Jake Angeli, the so-called "Q Shaman," was identified by the Department of Justice as Jacob A. Chansley in a Jan. 9 statement announcing charges against him in connection with the Capitol riot.
Chansley, who was identified as the man who stormed the Capitol in face paint and a furry headdress while holding a spear, is a Navy veteran, according to multiple reports.
A Navy official told Task & Purpose that he was kicked out after just over two years after refusing to get vaccinated.
Chansley, a prominent figure in the right-wing QAnon conspiracy movement, is one of several veterans who stormed the Capitol last week. He was arrested Saturday.
Among the military veterans who stormed the Capitol last week as part of a pro-Trump mob is a man known as the "Q Shaman" who was seen in photos wearing a furry headdress with horns.
Jake Angeli, a prominent influencer in the QAnon conspiracy theory movement, was identified as Jacob Anthony Chansley in a Department of Justice statement Saturday announcing that he and two other men had been arrested and charged in connection with the riots.
The Justice Department said that Chansley, who was arrested Saturday, was identified as the man "who entered the Capitol building dressed in horns, a bearskin headdress, red, white and blue face paint, shirtless, and tan pants."
DoJ added that the man, who was extremely visible during the riots, carried a spear about six feet in length that had an American flag tied below the blade.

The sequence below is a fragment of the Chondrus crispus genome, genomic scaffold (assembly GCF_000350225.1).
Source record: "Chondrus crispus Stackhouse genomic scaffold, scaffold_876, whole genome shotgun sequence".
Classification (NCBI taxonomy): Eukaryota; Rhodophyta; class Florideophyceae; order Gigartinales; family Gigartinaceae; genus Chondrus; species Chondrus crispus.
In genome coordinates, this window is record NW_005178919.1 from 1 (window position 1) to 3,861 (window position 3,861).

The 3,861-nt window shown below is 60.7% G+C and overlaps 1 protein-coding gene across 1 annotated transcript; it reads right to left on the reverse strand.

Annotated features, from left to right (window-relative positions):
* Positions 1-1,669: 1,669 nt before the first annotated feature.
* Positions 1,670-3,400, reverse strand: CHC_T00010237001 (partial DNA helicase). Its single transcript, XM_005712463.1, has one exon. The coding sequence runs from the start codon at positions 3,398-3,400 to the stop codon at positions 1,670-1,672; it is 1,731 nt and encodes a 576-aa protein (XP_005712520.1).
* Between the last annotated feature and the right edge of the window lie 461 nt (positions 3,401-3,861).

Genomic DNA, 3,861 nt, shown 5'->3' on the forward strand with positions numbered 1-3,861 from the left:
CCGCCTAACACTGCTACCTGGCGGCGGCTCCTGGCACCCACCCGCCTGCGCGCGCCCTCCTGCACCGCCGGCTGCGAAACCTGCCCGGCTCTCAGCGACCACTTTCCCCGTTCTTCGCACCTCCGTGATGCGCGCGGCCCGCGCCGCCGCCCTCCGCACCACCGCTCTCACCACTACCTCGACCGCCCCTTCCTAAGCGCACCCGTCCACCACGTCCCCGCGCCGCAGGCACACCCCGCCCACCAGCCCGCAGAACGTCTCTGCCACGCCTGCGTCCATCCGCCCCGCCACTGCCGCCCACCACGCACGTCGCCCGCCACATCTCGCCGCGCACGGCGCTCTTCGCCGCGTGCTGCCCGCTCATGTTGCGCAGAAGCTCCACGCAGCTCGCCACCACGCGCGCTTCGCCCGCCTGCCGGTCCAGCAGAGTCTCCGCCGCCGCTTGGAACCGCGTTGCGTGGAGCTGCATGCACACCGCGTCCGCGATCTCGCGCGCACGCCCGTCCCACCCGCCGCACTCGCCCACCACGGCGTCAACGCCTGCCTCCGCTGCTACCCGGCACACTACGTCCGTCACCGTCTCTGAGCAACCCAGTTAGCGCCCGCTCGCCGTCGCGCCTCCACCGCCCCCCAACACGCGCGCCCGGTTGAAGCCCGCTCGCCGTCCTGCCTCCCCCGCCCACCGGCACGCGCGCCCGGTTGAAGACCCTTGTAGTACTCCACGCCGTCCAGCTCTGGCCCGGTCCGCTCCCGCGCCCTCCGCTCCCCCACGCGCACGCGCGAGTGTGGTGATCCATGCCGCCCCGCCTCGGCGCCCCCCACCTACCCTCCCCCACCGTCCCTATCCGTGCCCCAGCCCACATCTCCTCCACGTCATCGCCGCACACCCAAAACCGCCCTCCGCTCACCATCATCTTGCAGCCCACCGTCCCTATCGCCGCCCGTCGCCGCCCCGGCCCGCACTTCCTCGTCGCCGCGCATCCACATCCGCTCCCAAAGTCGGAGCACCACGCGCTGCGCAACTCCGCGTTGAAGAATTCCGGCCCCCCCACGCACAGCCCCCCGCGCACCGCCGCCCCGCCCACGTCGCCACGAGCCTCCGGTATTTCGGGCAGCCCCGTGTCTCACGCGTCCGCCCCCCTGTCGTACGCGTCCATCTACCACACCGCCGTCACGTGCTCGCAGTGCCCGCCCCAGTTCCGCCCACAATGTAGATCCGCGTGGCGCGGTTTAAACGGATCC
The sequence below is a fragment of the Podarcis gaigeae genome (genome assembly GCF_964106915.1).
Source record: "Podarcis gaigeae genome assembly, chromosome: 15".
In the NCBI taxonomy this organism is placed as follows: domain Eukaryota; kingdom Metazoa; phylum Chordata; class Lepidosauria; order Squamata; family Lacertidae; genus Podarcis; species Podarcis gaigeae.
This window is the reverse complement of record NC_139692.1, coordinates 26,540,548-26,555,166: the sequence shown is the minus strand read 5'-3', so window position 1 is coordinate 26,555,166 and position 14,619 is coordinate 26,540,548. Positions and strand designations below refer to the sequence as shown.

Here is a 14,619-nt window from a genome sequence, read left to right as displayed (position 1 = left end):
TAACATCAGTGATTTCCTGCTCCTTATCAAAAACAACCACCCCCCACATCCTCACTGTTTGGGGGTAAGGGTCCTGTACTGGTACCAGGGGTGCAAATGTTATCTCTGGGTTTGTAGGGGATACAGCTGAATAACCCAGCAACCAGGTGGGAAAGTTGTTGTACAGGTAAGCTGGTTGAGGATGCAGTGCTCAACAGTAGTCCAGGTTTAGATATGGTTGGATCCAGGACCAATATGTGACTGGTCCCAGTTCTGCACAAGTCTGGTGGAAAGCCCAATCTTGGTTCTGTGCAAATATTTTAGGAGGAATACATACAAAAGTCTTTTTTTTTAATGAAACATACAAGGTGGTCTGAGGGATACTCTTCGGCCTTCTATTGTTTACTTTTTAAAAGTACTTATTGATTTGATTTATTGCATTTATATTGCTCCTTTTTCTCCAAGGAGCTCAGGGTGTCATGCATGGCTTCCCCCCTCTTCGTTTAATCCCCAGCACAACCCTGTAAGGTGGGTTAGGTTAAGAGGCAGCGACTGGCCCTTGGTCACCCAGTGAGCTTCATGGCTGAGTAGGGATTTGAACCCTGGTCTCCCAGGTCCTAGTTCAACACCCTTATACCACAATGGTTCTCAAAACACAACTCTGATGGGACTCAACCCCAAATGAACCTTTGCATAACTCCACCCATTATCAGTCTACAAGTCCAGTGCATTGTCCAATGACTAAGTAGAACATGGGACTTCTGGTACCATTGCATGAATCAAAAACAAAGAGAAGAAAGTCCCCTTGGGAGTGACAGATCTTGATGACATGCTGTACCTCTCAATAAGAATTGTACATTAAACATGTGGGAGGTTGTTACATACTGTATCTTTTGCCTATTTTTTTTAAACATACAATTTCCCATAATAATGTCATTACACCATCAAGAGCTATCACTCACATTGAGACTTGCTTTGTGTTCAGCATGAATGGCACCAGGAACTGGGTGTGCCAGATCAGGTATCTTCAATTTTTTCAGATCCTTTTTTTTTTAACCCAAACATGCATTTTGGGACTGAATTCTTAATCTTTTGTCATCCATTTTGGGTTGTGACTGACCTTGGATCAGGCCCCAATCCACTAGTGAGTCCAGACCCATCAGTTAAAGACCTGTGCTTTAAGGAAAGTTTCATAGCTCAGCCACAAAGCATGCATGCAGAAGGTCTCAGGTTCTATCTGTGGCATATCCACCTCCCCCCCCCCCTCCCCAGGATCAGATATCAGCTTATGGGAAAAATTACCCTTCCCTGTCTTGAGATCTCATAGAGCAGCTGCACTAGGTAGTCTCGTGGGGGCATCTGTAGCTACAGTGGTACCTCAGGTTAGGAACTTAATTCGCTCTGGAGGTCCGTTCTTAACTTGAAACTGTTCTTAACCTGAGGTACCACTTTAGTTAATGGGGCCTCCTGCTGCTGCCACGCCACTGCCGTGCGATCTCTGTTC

He was seen in a similar outfit at an election protest in Arizona in November.
The 33-year-old Chansley, who the FBI identified by his distinct tattoos, surrendered to authorities in Phoenix, Arizona over the weekend.
As Military.com first reported, Chansley briefly served in the US Navy. He enlisted in 2005 and left in 2007 only as a supply clerk seaman apprentice.
For the majority of his two years in the armed forces, Chansley was assigned to the now-decommissioned aircraft carrier USS Kitty Hawk, according to service data provided to Insider by the Navy.
A Navy official told Task & Purpose that he was kicked out of the service after refusing to take an anthrax vaccine. Since leaving the service, Chansley has become a rising figure in the far-right QAnon movement, which appeared to fuel last week's riots at the Capitol.
His mother, who identified him as a Navy veteran to ABC15, defended her son's actions, characterizing them as courageous.
"He's probably one of the gentlest people I know," Martha Chansley told the outlet. "He's trying to get people to hear the message. Wake up. Wake up. Don't we still live in the United States of America?"
Chansley is one of several former service members who were involved the storming of the Capitol.
Others include retired Air Force Reserve Lt. Col. Larry Rendall Brock Jr., who was spotted wearing tactical gear and carrying zip-tie handcuffs. Another Air Force veteran, Ashli Babbitt, was shot and killed by Capitol Police during the riots.
Military veterans in Congress condemned former service members who participated in the assault on the Capitol.
"In attacking the Capitol, the Congress, and the Constitution that they swore to protect, any current or former military members who may have participated have disgraced themselves and committed serious crimes against the People of the United States," Arizona Rep. Ruben Gallego, a former Marine, said in a statement Monday.
While some veterans "disgraced themselves," as Gallego said, others distinguished themselves during the chaos. Capitol Police Officer Brian Sicknick made the ultimate sacrifice during the defense of the Capitol. The 42-year-old Air National Guard veteran was killed in the line of duty.
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